Another important hormone produced by the pancreas is known as glucagon. This hormone is also manufactured in the insulin cells. Glucagon counteracts insulin in the body. When cell life is threatened by a lack of blood sugar, glucagon releases residual blood sugar from elsewhere in the body, particularly the liver. In the absence of the pancreas (i.e. after surgery), the glucagon hormone can no longer be produced. This factor must be considered when caring for pancreas patients.

The production of pancreatic enzymes and insulin are by and large separate processes. If damage is done to the pancreas, both functions may be disrupted independently.

Pancreatic malformations
During embryonic development, the pancreas arises from two separate parts, which move together as the embryo is growing.
During this process, both parts of the gland including the separate ducts fuse to a form single organ. The originally more ventrally located part of the pancreas moves to the back.

Disturbances during the embryonic development of the pancreas can lead to two clinically important malformations i.e. annular pancreas and pancreas divisum.

1. Annular pancreas
During the movement of the ventral part of the pancreas in the early development, parts of the duodenum can be surrounded by pancreatic tissue thereby leading to a narrowing (stenosis) of the duodenum.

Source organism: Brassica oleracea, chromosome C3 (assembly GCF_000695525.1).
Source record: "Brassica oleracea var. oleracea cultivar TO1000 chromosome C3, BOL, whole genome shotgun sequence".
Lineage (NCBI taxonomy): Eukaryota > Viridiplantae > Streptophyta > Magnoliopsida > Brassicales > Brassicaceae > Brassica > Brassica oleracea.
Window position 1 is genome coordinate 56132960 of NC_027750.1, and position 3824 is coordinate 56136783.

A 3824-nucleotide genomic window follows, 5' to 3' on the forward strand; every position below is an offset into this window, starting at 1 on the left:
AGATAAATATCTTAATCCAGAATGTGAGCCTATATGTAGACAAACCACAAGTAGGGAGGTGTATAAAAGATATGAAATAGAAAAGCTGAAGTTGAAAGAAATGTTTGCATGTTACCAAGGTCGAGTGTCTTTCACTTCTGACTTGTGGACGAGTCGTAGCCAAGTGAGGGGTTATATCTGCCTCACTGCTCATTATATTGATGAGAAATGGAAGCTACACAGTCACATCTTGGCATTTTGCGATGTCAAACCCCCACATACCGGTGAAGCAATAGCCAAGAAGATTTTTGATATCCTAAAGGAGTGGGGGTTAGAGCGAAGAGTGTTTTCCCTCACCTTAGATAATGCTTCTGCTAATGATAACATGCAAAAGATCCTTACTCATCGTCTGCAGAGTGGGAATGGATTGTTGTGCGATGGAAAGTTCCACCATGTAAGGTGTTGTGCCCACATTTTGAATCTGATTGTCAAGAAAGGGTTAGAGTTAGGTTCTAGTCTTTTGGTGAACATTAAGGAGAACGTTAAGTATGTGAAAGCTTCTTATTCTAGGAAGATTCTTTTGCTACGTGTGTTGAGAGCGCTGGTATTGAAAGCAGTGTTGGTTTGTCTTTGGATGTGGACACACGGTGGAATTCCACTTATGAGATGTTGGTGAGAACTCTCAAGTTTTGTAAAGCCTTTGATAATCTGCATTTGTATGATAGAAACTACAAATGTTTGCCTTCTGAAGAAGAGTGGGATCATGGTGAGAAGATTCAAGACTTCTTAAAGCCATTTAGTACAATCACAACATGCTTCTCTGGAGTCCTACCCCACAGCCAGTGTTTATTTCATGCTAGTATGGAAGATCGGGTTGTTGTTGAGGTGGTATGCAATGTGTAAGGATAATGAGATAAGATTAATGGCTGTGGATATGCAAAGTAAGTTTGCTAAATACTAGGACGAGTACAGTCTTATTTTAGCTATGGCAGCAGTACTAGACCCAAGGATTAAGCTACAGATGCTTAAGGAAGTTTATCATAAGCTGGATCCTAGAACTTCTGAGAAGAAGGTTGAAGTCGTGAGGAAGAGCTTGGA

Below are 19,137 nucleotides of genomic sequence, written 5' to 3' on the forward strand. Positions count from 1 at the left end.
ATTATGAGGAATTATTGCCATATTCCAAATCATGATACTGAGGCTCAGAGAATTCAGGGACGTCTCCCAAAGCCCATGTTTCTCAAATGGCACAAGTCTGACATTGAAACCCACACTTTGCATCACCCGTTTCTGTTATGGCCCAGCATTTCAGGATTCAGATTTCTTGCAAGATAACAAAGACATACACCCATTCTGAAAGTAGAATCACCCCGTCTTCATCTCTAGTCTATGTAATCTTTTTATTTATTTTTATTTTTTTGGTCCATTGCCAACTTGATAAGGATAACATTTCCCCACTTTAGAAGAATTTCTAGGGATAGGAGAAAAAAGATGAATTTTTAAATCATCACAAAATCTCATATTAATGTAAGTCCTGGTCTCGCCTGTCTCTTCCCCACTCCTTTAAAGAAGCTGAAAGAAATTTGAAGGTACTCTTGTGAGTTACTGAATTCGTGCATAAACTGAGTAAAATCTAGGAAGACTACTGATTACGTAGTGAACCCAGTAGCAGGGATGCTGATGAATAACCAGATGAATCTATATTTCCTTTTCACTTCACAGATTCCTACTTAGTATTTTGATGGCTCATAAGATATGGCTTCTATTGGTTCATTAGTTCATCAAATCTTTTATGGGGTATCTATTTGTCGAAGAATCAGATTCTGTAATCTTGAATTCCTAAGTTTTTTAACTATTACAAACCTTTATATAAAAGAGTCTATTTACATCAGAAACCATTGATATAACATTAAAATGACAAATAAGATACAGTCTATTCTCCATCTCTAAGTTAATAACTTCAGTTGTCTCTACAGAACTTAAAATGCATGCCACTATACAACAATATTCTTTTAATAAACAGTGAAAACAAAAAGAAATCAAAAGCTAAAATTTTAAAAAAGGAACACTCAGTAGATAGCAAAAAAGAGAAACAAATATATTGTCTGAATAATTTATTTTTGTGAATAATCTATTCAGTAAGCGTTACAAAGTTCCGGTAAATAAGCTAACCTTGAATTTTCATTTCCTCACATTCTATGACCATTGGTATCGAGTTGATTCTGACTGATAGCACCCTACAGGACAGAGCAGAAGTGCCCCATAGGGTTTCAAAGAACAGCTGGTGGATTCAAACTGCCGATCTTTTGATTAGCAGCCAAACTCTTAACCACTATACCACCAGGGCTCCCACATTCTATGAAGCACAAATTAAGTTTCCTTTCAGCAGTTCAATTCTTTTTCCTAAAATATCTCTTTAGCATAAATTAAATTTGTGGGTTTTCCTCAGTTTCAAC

The first symptoms usually arise in early childhood or in young adults. Characteristically, pain in the abdomen or frequent vomiting are present. Rarely, the patients can develop jaundice. In some cases, acute or chronic inflammation of the pancreas develop due to stenosis of the pancreatic duct.


2. Pancreas divisum
During normal development, the two separate ductal systems of the pancreas fuse to form a common duct. In case of pancreas divisum, these two duct systems do not fuse in spite of the development of a single organ. As a result, there are two separate pancreatic ducts that drain into the duodenum.

Subsequently, the pancreatic duct from the dorsal larger part of the pancreas drains through the so called Ductus Santorini via a small opening called the small (minor) Papilla. The ventral pancreatic duct drains the pancreatic juice via the so called Ductus Wirsungianus through the major opening called Papilla major. In this area, there is also the opening of the bileduct (Ductus choledochus)

This anatomical variation occurs in between 3 - 10% of the general population. In most cases this variation does not cause any symptoms. However, if the minor Papilla is too narrow, there is inadequate drainage of the pancreatic juice into the duodenum leading to acute or chronic inflammation of the pancreas.

The first line of treatment in this condition is to widen the opening of this pancreatic duct. It can be achieved endoscopically by making a small cut into the minor Papilla, sometimes together with the introduction of a small tube. While some patients benefit from this treatment, symptoms relapse in most patients.

Nowadays, the treatment of choice is an operation where parts of the openings are excised surgically without removing any part of the pancreas. Most patients undergoing this operation experience long term symptom relief.



Quick Reference
Organ Pancreas
Location of the pancreas
in detail
Regulation of Blood Sugar
Annular pancreas
Pancreas divisum